Cooking up a career

Scott Community College’s culinary program trains Merrill chef


Claudia Artola

Durant native Brandan Mullink



By Claudia Artola

Brandan Lee Allan Mullink knew what he wanted to do since his earliest years in life. Mullink is a first year student at SCC and is also currently working at Merrill Hotel in Muscatine.

Mullink has received lots of support from his family members, and one of his biggest inspirations in life is his brother-in-law. His brother-in-law has been a big part of his family, and is also a chef in Kirkwood. Mullink looks up to him as an older brother since he never had a brother figure to look at while growing up. After the passing away of his younger sister at the age of 8 years old, Mullink’s family became closer than ever, and found joy within each other. “My family is everything to me,” he explains.

Mullink has a passion for what he does, and has worked his way to where he is right now with hard work. While still in high school, he was provided with the opportunity of getting his culinary classes all paid for. “I am a pretty lucky person”, Mullink says.

Scott culinary students learn to make eggs benedict. Photo by Yasmine Cruz

Just a month into his culinary program at Muscatine Community College, he was offered an internship at the country club and at the Merrill Hotel. He was brought up with opportunities that allowed him to learn more about the culinary arts and what it really takes to be a chef.

Even though his original plan included enrolling into Kirkwood’s culinary program and moving away from home, Mullink didn’t know what was awaiting for him. One morning, he woke up to a text from his mom, letting him know there was something for him on the table. With excitement, he read he was being awarded with a foundation scholarship, and that set his path into staying at MCC.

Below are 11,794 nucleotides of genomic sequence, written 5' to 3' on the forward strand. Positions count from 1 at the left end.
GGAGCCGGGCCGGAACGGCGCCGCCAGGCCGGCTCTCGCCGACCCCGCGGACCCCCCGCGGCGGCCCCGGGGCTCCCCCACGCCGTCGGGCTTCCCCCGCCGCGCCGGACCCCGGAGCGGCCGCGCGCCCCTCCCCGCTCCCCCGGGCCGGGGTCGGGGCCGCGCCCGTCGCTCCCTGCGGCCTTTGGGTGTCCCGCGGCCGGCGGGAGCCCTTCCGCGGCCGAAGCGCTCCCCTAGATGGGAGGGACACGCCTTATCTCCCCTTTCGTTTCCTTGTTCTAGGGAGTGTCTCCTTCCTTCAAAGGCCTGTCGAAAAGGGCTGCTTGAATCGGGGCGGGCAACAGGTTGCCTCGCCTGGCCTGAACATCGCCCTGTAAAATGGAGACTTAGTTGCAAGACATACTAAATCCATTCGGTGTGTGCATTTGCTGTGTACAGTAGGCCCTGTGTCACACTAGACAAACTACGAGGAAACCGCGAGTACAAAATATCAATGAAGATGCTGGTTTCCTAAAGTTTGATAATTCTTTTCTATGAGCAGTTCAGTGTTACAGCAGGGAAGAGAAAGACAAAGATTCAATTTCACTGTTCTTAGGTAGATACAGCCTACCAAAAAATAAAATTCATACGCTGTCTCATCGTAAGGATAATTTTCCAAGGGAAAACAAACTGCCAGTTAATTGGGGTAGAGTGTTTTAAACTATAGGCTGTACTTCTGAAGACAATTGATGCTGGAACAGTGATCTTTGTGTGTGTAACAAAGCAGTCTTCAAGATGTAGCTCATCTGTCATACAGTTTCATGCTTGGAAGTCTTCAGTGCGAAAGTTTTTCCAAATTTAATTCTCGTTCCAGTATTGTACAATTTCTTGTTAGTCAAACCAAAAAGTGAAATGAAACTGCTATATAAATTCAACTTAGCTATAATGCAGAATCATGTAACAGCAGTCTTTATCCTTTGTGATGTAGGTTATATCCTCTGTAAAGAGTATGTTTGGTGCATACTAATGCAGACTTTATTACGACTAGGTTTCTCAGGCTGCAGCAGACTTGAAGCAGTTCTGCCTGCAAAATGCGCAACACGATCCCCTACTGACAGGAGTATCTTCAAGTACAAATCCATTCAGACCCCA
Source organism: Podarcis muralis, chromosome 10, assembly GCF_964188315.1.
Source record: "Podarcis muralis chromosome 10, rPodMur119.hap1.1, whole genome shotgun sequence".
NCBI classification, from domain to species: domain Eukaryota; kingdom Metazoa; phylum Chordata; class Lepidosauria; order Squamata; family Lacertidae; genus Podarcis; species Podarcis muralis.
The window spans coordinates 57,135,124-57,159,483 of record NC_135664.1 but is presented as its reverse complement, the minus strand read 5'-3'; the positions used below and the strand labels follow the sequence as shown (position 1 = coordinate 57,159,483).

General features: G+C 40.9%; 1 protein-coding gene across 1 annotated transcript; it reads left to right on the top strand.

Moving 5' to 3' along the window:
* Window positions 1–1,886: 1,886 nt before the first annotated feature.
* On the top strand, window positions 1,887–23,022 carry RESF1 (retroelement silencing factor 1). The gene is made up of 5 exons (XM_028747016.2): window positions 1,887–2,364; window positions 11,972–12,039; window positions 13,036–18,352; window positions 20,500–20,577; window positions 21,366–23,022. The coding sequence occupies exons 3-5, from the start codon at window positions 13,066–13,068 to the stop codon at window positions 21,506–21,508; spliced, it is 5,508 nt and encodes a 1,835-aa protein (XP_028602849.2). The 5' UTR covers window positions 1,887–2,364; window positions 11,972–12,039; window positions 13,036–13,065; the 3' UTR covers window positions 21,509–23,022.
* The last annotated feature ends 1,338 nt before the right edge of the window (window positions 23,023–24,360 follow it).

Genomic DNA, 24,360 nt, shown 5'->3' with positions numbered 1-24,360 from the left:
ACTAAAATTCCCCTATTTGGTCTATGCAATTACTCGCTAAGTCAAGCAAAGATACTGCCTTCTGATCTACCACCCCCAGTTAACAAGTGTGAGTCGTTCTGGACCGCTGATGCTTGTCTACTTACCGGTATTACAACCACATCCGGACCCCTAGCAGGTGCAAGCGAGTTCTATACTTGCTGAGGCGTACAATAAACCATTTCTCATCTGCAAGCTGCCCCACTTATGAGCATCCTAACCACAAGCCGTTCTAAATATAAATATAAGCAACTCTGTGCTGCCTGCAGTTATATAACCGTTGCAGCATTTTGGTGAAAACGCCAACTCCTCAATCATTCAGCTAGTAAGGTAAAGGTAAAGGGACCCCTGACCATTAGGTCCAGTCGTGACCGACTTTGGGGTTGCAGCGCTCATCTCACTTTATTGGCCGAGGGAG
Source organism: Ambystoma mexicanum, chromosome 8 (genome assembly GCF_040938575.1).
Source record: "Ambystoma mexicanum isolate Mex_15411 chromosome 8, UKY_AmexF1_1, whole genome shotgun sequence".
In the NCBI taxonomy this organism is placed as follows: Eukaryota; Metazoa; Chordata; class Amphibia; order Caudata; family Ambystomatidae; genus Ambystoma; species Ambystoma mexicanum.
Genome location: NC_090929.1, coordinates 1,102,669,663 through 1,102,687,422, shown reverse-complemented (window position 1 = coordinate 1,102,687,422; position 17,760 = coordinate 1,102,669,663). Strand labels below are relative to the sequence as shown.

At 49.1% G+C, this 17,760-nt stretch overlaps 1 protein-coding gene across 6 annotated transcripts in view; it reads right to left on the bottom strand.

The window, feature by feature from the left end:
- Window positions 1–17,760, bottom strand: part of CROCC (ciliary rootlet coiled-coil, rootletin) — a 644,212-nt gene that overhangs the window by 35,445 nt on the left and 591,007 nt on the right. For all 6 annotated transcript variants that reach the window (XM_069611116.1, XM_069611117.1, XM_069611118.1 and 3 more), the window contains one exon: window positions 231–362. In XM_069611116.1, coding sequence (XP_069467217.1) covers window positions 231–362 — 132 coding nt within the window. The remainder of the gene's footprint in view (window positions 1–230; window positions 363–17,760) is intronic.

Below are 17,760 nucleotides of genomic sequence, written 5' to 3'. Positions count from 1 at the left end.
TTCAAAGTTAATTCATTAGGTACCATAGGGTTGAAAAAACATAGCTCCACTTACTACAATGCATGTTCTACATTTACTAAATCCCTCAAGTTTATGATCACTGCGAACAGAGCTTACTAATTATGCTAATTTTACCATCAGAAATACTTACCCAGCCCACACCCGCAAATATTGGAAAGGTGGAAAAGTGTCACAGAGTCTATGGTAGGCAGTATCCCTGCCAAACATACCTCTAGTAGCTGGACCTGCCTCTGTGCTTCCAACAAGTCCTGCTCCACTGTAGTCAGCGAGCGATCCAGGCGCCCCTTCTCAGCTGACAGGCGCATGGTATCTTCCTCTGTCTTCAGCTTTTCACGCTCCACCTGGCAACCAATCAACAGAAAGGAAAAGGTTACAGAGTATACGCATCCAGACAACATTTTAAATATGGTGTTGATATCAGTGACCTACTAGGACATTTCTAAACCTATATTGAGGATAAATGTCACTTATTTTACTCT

However, his path has not been easy. Mullink encountered several struggles in his life, that while tragic, show his perseverance. During his time in Durant, while living with his father, he found himself being bullied daily. He was bullied over his height, his weight, and even the death of her younger sister.

“Everyone told me that I was pretty worthless,” says Mullink.  In 2012, his father got into a serious car accident that led him to be in a hospital bed for two months. At the moment he received the scholarship, Mullink decided to think about his past, and who he wanted to be. “With the scholarship, it was a pretty good way to prove to everybody that I am not worthless and I can keep moving on, and do better things,” says Mullink.

During the holidays, Mullink’s family enjoys spending time together and having their family’s traditional meals such as smoked wrap weenies, and macaroni corn baked that his mom makes from her own recipe and it’s a favorite of his.

Being a chef is not easy, and it takes hard work. “It means knowing your stuff,” he says.

Being a chef means not knowing when you close, not knowing who is coming from the door, and it takes a lot to handle the heat of the kitchen. But it also teaches you to be ready to go, to improve daily and to always be alert.

While Mullink still has a couple of years left, and plans to stay at The Merrill for at least five to seven years, he aspires to become a private chef for celebrities in California. Mullink has come far from the boy being bullied in Durant.